A MIDDLE-AGED mum who paid a mystery man to torch her house had an appeal against her jail term extinguished.
Eunice Briones was charged with setting fire to the house in Yuleba, east of Roma, and trying to dishonestly get insurance money.
After a Roma District Court trial, she was found guilty on each charge and given three and a half years' jail.
Although four witnesses gave evidence the house was deliberately torched, Briones appealed against her convictions and wanted to appeal against her sentences.
In a new Court of Appeal judgment, Justice Philip McMurdo said Briones was 50 when the fire broke out in March 2014.
Justice McMurdo said someone living in the same street as Briones "smelt fuel and noticed the light of the fire, coming through a window”.
"She saw a man running fast to a car which was then driven to the corner of the street where it stopped.
"The witness said there was then a 'big bang' from the house, before the car drove away and a second bang occurred.”
Briones was born in the Philippines and a friend said she planned to buy a property in that country with her adult children.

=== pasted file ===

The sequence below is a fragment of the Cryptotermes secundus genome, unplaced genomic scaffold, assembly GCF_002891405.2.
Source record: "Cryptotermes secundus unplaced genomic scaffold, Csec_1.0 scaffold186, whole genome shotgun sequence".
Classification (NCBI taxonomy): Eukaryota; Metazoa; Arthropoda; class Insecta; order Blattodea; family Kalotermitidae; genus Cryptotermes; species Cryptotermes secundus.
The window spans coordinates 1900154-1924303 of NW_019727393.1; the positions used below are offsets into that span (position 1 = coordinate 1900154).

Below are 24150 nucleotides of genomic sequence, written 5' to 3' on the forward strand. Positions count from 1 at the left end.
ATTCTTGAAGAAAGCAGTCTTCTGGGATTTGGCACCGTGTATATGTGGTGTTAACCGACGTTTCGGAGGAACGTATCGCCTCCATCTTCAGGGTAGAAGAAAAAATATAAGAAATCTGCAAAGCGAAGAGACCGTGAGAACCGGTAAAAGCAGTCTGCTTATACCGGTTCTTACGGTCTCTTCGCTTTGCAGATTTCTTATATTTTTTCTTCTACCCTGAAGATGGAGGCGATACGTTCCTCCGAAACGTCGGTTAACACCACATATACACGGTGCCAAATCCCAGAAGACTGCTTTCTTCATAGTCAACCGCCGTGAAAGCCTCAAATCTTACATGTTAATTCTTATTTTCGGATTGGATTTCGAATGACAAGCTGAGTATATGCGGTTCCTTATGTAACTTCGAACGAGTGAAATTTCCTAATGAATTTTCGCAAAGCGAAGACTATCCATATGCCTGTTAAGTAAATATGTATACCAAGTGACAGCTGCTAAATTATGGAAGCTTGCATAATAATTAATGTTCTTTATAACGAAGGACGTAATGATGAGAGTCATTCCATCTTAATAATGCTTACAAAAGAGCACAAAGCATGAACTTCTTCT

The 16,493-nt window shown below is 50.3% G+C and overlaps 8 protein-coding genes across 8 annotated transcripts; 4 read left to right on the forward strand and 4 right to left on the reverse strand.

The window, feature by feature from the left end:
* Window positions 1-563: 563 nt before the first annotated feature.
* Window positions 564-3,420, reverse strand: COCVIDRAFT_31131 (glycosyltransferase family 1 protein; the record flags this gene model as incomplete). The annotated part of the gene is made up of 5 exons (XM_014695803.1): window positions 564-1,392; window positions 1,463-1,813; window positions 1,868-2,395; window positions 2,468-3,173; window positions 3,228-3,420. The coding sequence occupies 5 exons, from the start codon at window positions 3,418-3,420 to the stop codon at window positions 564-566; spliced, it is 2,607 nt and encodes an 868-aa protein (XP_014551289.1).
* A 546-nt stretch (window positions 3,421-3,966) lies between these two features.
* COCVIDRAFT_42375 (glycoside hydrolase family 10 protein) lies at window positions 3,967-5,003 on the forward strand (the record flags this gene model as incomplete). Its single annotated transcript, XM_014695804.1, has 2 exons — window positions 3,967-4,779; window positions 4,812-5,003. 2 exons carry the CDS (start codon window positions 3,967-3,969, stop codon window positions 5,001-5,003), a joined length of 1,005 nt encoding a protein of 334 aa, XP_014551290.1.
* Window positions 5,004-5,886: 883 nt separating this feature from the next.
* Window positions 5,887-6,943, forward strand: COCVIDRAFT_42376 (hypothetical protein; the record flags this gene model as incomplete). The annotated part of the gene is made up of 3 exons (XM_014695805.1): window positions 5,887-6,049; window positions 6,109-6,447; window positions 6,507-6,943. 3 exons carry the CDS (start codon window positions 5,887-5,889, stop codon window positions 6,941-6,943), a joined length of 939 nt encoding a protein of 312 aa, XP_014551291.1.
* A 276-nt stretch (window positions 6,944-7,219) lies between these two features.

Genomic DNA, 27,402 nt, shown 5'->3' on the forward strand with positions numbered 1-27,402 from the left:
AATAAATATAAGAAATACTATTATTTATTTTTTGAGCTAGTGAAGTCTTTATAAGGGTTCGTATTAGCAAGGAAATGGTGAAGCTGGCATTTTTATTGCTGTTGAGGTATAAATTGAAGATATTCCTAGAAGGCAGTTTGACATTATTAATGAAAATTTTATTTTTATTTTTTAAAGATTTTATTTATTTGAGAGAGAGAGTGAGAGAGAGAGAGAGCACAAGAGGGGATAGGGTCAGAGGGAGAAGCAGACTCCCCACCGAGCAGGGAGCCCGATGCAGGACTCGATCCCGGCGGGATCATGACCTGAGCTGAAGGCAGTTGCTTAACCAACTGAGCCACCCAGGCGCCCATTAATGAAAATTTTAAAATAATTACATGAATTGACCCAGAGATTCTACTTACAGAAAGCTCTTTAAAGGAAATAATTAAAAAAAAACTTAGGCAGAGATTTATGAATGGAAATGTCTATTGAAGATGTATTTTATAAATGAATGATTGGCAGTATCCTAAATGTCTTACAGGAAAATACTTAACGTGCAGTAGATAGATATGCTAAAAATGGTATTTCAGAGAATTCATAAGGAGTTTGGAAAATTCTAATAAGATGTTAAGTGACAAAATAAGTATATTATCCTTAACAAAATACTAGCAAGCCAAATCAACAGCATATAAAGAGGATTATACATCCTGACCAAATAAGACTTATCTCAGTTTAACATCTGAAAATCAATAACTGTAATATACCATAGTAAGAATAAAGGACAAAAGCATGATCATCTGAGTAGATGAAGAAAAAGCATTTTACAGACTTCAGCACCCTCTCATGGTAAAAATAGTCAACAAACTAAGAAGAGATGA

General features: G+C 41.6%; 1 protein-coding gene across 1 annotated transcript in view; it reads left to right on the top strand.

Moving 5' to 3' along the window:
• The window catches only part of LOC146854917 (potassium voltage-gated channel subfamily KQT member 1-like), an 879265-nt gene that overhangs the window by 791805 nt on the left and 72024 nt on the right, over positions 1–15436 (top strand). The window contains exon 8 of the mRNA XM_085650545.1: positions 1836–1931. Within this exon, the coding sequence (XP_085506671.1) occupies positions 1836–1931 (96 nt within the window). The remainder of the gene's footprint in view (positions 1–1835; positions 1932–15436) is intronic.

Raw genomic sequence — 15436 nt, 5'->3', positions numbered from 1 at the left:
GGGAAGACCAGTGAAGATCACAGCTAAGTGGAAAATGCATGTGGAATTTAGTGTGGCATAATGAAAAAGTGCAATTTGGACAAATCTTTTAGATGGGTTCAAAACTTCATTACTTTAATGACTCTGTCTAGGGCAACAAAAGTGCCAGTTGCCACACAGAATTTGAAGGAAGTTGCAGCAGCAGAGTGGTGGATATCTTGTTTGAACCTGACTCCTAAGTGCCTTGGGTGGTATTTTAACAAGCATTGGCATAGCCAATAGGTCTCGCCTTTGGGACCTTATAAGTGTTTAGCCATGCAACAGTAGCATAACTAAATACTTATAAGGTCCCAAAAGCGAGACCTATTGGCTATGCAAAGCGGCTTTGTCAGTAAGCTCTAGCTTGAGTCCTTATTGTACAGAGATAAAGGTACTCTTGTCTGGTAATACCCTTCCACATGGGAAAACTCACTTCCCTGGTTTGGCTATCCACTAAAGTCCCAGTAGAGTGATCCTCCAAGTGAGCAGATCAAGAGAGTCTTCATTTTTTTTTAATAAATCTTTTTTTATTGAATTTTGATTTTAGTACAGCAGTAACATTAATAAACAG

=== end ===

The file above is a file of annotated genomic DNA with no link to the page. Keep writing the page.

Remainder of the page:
She bought the Yuleba house in 2011 for $65,000, insuring it for $350,000.
In 2014, she increased the house insurance to $400,000 and more than doubled contents insurance to $50,000.
Prosecutors claimed Briones paid thousands of dollars to a man named Ali Mahdi Hameed to torch the house.
On 9 April, 2014, a person of that name left Australia from Perth, returning a fortnight later.
But in a police interview four months later, Briones said she did not know where Hameed was or how to contact him.
After the blaze, police found sentimental items, including hundreds of photos, in Briones' car.
Her citizenship papers were there, too.
But Briones argued there was no evidence of an arsonist.
She advanced other arguments, saying she was not in financial trouble.
"She says... she was intending to buy property overseas, but with a personal loan and money from her son and her brother,” Justice McMurdo said.
He found none of Briones' arguments persuasive.
"This was a strong circumstantial case, [she] procured the man called Hameed to set fire to her house. If the arson charge was proved, the attempted fraud was also proved.”
Justice Walter Sofronoff and Justice James Douglas agreed. The appeal was dismissed.
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